‘It’s okay to let disabled people fall sometimes– As a disabled person I fall more than the average because I don’t have as much stability as an abled-bodied person would Disabled parents sometimes will run to their child’s rescue every time they fall but I want to remind you that as long as I am not in an environment where I could seriously injure myself it’s okay to let me fall on my butt sometimes. You should let me fall sometimes because with every fall I learn what I did wrong which helps prevent the next one. Disabled people are at greater risk of falling and breaking a bone but you should still let your disabled loved one make mistakes because we are going to dumb things and you will not always be there to catch us.
Disabled people want to be included- My entire family is abled which means that sometimes they do activities I cannot participate in because my disability limits my ability to do that activity. I have accepted the fact that sometimes abled-bodied people will do things that aren’t accessible for me and that is okay but when you are disabled sometimes it can feel like everything is that way. Disabled people want to be included so please invite us and if it’s not accessible figure out a way to make it accessible or find an alternative activity because being included matters to us.
Disabled people do not expect family members without a disability to become experts on ableism and accessibility overnight but when you have family members who are disabled the way you talk about the disabled community is important to us. Family and friends should make an extra effort to use the correct terminology because it matters to disabled people and kind of hurts when family members don’t even bother with accessibility. Disability inclusion is not going to be as automatic for abled-bodied people as it would be for disabled people, but you have to try to do better because your ableist comments affect disabled people negatively and is the reason why so many disabled people struggle with acceptance. What do you think families need to know to better support disabled people?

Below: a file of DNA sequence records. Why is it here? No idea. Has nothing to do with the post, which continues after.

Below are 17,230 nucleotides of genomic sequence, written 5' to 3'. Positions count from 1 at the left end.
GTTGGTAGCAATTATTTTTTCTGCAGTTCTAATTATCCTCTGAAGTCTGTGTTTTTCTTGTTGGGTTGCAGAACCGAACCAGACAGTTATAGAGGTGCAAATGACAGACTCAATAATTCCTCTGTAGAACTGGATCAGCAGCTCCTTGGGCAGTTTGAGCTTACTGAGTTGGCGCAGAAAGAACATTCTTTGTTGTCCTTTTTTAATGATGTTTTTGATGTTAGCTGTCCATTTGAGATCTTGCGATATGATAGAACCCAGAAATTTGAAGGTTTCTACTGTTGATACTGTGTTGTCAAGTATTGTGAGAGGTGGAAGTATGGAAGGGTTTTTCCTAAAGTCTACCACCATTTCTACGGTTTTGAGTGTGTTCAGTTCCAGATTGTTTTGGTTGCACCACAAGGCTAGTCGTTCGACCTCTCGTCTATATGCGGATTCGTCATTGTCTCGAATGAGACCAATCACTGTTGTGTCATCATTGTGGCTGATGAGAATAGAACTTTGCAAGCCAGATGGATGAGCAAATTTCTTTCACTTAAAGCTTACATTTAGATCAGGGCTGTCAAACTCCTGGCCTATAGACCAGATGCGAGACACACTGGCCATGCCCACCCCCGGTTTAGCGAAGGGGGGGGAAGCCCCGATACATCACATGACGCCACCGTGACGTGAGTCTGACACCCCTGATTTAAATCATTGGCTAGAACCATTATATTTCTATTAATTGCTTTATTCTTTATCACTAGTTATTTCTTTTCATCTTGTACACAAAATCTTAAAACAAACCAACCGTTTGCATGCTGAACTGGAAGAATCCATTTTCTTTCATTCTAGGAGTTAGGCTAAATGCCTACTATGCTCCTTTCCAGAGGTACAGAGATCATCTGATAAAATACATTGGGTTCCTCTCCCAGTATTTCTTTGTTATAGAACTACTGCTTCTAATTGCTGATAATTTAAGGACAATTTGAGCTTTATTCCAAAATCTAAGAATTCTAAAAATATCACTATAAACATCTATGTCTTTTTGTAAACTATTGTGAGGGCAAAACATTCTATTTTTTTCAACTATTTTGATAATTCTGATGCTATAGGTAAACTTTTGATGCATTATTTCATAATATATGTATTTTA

I read all comments because I love hearing your thoughts but please be kind, keep all comments relevant to the post you are commenting on and your language clean. You don’t have to agree with everyone, but you should be respectful of everyone’s different points of view because rude comments toward me or any other commenters will not be tolerated. If you see that someone is struggling, it’s okay to offer support but please do not give out any kind of medical advice in the comment section of my blog even if you are a doctor because I am not qualified to diagnose anyone and can be held liable if it’s bad advice. The comment section of my blog is not for promoting yourself and any links that are dropped without my permission will immediately be edited out. If you violate my policy, your comment will be edited or completely removed from my site.